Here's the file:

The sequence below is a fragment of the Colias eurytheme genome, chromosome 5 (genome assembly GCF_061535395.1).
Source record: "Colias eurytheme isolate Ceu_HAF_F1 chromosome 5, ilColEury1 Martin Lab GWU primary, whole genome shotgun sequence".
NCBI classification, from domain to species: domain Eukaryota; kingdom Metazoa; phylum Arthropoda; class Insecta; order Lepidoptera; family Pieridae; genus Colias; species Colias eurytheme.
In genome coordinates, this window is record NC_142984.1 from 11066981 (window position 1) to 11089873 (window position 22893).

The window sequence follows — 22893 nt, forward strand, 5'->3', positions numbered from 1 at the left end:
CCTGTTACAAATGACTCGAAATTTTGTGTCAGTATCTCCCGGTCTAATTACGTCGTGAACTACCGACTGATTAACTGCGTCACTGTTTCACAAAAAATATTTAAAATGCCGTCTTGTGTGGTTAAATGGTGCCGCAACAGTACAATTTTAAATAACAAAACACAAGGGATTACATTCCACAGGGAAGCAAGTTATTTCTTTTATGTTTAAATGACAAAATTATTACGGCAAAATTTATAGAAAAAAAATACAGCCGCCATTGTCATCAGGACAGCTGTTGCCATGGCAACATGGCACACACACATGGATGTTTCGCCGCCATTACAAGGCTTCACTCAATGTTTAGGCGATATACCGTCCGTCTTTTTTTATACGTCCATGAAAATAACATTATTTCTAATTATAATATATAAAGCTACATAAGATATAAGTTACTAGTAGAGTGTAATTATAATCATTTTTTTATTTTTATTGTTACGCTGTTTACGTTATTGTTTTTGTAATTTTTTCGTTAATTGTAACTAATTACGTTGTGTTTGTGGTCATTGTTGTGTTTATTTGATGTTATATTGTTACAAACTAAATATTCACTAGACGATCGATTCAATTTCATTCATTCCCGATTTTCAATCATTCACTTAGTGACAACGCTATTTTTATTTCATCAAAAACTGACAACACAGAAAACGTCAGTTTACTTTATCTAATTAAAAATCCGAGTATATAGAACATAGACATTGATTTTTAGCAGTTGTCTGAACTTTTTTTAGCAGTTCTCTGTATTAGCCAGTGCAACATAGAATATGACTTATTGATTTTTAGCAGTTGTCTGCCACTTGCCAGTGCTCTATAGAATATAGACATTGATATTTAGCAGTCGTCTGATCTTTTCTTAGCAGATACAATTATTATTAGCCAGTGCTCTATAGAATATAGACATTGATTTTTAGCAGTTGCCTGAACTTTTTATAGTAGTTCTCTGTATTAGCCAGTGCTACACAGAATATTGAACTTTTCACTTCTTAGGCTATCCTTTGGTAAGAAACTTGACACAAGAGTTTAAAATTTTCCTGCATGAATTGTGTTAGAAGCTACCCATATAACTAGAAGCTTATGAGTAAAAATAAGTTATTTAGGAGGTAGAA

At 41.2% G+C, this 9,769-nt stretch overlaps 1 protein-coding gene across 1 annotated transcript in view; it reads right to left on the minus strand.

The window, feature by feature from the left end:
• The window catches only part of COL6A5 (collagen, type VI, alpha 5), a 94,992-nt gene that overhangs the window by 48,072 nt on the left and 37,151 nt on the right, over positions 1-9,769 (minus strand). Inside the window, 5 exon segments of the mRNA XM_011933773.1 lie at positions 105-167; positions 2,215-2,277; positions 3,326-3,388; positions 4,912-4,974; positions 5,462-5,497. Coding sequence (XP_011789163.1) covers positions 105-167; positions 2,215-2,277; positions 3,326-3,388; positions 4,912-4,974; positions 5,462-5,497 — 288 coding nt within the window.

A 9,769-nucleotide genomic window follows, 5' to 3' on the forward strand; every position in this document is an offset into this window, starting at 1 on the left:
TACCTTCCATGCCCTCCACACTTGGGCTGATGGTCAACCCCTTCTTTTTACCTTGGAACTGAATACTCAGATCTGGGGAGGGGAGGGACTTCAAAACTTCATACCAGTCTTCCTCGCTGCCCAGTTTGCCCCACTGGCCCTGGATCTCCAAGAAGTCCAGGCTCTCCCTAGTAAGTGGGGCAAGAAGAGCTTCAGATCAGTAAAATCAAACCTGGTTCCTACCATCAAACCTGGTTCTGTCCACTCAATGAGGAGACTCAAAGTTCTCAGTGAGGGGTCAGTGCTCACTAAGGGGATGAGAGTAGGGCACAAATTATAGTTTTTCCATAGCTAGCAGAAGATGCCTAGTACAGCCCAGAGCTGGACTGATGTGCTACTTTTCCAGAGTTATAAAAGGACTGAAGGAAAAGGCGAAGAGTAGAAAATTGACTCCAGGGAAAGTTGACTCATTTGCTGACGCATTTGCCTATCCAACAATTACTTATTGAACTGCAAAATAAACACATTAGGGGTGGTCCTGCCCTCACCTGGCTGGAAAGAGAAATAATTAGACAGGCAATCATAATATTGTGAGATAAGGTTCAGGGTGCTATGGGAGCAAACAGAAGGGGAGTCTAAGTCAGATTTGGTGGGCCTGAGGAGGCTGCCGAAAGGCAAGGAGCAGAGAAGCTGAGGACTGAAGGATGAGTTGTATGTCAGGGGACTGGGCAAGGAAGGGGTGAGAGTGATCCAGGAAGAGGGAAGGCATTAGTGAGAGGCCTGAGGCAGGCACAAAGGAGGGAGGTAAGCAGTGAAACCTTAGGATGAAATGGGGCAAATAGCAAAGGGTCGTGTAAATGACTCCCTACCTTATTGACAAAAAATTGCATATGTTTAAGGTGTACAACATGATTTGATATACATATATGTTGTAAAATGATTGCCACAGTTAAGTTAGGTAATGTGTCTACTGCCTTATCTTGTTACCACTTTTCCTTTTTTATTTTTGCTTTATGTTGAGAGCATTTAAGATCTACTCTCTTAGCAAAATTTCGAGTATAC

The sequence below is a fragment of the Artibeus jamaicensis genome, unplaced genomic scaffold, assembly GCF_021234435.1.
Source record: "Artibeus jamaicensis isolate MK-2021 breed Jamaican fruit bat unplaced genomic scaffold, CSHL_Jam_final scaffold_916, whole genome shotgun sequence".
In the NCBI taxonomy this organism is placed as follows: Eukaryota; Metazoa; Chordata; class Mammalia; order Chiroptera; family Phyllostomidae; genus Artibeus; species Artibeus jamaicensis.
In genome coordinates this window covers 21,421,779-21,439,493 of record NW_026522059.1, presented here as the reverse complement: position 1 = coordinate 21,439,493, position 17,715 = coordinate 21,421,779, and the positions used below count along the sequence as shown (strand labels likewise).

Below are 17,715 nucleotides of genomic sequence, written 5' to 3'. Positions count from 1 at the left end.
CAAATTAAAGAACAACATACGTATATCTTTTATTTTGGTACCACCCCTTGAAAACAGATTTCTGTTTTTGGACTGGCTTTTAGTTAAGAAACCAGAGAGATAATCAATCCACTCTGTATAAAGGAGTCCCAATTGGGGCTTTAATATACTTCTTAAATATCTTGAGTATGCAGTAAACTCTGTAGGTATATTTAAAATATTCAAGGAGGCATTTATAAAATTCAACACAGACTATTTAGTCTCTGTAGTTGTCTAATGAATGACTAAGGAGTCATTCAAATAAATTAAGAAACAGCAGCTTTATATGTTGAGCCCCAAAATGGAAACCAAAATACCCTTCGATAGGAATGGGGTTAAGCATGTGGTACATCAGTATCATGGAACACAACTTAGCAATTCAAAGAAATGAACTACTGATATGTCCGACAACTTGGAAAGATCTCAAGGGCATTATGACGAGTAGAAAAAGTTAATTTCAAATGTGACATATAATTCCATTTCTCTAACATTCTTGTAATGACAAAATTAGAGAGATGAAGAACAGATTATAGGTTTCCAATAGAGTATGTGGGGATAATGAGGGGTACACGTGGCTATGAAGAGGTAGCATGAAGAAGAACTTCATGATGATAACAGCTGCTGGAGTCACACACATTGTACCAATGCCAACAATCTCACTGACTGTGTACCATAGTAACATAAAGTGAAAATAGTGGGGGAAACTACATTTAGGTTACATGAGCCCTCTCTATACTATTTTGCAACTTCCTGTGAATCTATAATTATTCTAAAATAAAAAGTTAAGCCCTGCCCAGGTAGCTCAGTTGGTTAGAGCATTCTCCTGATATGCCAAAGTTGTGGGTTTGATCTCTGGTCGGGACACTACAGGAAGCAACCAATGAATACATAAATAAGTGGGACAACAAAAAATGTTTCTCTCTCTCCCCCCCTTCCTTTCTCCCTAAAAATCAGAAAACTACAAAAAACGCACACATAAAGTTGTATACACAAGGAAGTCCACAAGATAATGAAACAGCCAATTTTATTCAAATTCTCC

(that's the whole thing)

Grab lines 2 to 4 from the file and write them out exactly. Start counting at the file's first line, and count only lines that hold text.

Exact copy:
Source record: "Colias eurytheme isolate Ceu_HAF_F1 chromosome 5, ilColEury1 Martin Lab GWU primary, whole genome shotgun sequence".
NCBI classification, from domain to species: domain Eukaryota; kingdom Metazoa; phylum Arthropoda; class Insecta; order Lepidoptera; family Pieridae; genus Colias; species Colias eurytheme.
In genome coordinates, this window is record NC_142984.1 from 11066981 (window position 1) to 11089873 (window position 22893).